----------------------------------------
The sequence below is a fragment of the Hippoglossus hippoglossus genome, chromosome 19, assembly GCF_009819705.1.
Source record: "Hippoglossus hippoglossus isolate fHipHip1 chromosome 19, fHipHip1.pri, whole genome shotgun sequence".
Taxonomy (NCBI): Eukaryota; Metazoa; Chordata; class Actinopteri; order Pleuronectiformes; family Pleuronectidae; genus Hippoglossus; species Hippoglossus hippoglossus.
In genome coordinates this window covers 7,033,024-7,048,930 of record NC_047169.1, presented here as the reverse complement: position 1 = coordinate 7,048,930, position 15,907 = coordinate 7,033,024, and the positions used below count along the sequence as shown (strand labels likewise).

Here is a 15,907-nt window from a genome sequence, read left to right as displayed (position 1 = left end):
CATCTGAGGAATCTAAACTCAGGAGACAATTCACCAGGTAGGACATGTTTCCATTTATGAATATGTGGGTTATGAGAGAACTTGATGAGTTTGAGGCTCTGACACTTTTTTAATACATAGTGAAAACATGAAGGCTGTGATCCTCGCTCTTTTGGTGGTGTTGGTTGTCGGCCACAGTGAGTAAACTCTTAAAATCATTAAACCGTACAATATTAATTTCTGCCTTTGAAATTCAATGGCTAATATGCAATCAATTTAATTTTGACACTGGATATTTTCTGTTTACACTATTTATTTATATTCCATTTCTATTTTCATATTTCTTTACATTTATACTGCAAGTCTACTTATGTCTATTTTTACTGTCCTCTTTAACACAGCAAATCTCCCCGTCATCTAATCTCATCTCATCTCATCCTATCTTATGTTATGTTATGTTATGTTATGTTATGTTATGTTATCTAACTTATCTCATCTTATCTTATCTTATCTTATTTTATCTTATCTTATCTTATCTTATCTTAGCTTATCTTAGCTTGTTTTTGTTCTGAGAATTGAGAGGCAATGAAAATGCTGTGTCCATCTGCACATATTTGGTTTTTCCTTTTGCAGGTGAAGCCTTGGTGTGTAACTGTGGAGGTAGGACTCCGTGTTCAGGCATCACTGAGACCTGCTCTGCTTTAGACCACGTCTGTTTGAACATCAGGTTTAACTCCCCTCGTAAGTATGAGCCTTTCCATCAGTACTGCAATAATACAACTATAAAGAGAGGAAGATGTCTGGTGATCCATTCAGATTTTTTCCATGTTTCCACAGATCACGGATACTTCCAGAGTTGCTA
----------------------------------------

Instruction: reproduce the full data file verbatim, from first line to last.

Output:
The sequence below is a fragment of the Hippoglossus hippoglossus genome, chromosome 19, assembly GCF_009819705.1.
Source record: "Hippoglossus hippoglossus isolate fHipHip1 chromosome 19, fHipHip1.pri, whole genome shotgun sequence".
Taxonomy (NCBI): Eukaryota; Metazoa; Chordata; class Actinopteri; order Pleuronectiformes; family Pleuronectidae; genus Hippoglossus; species Hippoglossus hippoglossus.
In genome coordinates this window covers 7,033,024-7,048,930 of record NC_047169.1, presented here as the reverse complement: position 1 = coordinate 7,048,930, position 15,907 = coordinate 7,033,024, and the positions used below count along the sequence as shown (strand labels likewise).

Here is a 15,907-nt window from a genome sequence, read left to right as displayed (position 1 = left end):
CATCTGAGGAATCTAAACTCAGGAGACAATTCACCAGGTAGGACATGTTTCCATTTATGAATATGTGGGTTATGAGAGAACTTGATGAGTTTGAGGCTCTGACACTTTTTTAATACATAGTGAAAACATGAAGGCTGTGATCCTCGCTCTTTTGGTGGTGTTGGTTGTCGGCCACAGTGAGTAAACTCTTAAAATCATTAAACCGTACAATATTAATTTCTGCCTTTGAAATTCAATGGCTAATATGCAATCAATTTAATTTTGACACTGGATATTTTCTGTTTACACTATTTATTTATATTCCATTTCTATTTTCATATTTCTTTACATTTATACTGCAAGTCTACTTATGTCTATTTTTACTGTCCTCTTTAACACAGCAAATCTCCCCGTCATCTAATCTCATCTCATCTCATCCTATCTTATGTTATGTTATGTTATGTTATGTTATGTTATGTTATCTAACTTATCTCATCTTATCTTATCTTATCTTATTTTATCTTATCTTATCTTATCTTATCTTAGCTTATCTTAGCTTGTTTTTGTTCTGAGAATTGAGAGGCAATGAAAATGCTGTGTCCATCTGCACATATTTGGTTTTTCCTTTTGCAGGTGAAGCCTTGGTGTGTAACTGTGGAGGTAGGACTCCGTGTTCAGGCATCACTGAGACCTGCTCTGCTTTAGACCACGTCTGTTTGAACATCAGGTTTAACTCCCCTCGTAAGTATGAGCCTTTCCATCAGTACTGCAATAATACAACTATAAAGAGAGGAAGATGTCTGGTGATCCATTCAGATTTTTTCCATGTTTCCACAGATCACGGATACTTCCAGAGTTGCTA